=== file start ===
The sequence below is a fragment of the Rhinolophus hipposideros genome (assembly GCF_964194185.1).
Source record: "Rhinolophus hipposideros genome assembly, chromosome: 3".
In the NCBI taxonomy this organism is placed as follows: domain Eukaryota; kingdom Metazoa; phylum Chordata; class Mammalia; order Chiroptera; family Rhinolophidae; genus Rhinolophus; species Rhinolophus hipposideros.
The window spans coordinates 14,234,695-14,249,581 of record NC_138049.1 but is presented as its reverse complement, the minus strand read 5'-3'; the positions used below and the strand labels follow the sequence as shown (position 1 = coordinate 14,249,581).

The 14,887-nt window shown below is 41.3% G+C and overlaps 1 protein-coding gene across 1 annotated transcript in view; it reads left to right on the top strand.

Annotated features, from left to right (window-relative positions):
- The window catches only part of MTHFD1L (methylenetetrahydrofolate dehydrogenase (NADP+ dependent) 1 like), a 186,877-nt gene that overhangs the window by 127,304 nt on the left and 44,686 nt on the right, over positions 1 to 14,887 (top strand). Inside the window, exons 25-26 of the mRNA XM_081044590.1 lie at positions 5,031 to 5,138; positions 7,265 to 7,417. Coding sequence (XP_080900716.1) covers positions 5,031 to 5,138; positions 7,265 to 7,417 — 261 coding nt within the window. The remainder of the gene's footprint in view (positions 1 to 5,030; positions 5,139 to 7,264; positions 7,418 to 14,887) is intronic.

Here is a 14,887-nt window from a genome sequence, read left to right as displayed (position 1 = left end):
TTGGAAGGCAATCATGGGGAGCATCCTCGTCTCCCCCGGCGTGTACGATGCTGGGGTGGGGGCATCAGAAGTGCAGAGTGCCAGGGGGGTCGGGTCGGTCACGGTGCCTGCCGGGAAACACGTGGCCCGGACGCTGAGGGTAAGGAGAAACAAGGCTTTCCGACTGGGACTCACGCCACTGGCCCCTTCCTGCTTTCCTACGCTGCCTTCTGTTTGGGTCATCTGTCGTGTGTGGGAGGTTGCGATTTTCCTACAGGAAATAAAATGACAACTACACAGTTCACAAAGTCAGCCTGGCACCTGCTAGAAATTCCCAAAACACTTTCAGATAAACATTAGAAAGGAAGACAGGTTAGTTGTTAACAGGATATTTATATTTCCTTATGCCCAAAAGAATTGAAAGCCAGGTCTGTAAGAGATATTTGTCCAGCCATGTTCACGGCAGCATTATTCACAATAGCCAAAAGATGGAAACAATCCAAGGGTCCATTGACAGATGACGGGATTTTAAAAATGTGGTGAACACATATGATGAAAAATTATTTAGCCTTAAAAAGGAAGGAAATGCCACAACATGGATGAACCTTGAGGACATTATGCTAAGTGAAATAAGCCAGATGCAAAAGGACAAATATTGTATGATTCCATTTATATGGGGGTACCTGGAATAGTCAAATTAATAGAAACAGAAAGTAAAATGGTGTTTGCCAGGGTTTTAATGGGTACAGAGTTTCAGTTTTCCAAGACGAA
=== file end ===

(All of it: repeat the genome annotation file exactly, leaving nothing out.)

The sequence below is a fragment of the Rhinolophus hipposideros genome (assembly GCF_964194185.1).
Source record: "Rhinolophus hipposideros genome assembly, chromosome: 3".
In the NCBI taxonomy this organism is placed as follows: domain Eukaryota; kingdom Metazoa; phylum Chordata; class Mammalia; order Chiroptera; family Rhinolophidae; genus Rhinolophus; species Rhinolophus hipposideros.
The window spans coordinates 14,234,695-14,249,581 of record NC_138049.1 but is presented as its reverse complement, the minus strand read 5'-3'; the positions used below and the strand labels follow the sequence as shown (position 1 = coordinate 14,249,581).

The 14,887-nt window shown below is 41.3% G+C and overlaps 1 protein-coding gene across 1 annotated transcript in view; it reads left to right on the top strand.

Annotated features, from left to right (window-relative positions):
- The window catches only part of MTHFD1L (methylenetetrahydrofolate dehydrogenase (NADP+ dependent) 1 like), a 186,877-nt gene that overhangs the window by 127,304 nt on the left and 44,686 nt on the right, over positions 1 to 14,887 (top strand). Inside the window, exons 25-26 of the mRNA XM_081044590.1 lie at positions 5,031 to 5,138; positions 7,265 to 7,417. Coding sequence (XP_080900716.1) covers positions 5,031 to 5,138; positions 7,265 to 7,417 — 261 coding nt within the window. The remainder of the gene's footprint in view (positions 1 to 5,030; positions 5,139 to 7,264; positions 7,418 to 14,887) is intronic.

Here is a 14,887-nt window from a genome sequence, read left to right as displayed (position 1 = left end):
TTGGAAGGCAATCATGGGGAGCATCCTCGTCTCCCCCGGCGTGTACGATGCTGGGGTGGGGGCATCAGAAGTGCAGAGTGCCAGGGGGGTCGGGTCGGTCACGGTGCCTGCCGGGAAACACGTGGCCCGGACGCTGAGGGTAAGGAGAAACAAGGCTTTCCGACTGGGACTCACGCCACTGGCCCCTTCCTGCTTTCCTACGCTGCCTTCTGTTTGGGTCATCTGTCGTGTGTGGGAGGTTGCGATTTTCCTACAGGAAATAAAATGACAACTACACAGTTCACAAAGTCAGCCTGGCACCTGCTAGAAATTCCCAAAACACTTTCAGATAAACATTAGAAAGGAAGACAGGTTAGTTGTTAACAGGATATTTATATTTCCTTATGCCCAAAAGAATTGAAAGCCAGGTCTGTAAGAGATATTTGTCCAGCCATGTTCACGGCAGCATTATTCACAATAGCCAAAAGATGGAAACAATCCAAGGGTCCATTGACAGATGACGGGATTTTAAAAATGTGGTGAACACATATGATGAAAAATTATTTAGCCTTAAAAAGGAAGGAAATGCCACAACATGGATGAACCTTGAGGACATTATGCTAAGTGAAATAAGCCAGATGCAAAAGGACAAATATTGTATGATTCCATTTATATGGGGGTACCTGGAATAGTCAAATTAATAGAAACAGAAAGTAAAATGGTGTTTGCCAGGGTTTTAATGGGTACAGAGTTTCAGTTTTCCAAGACGAA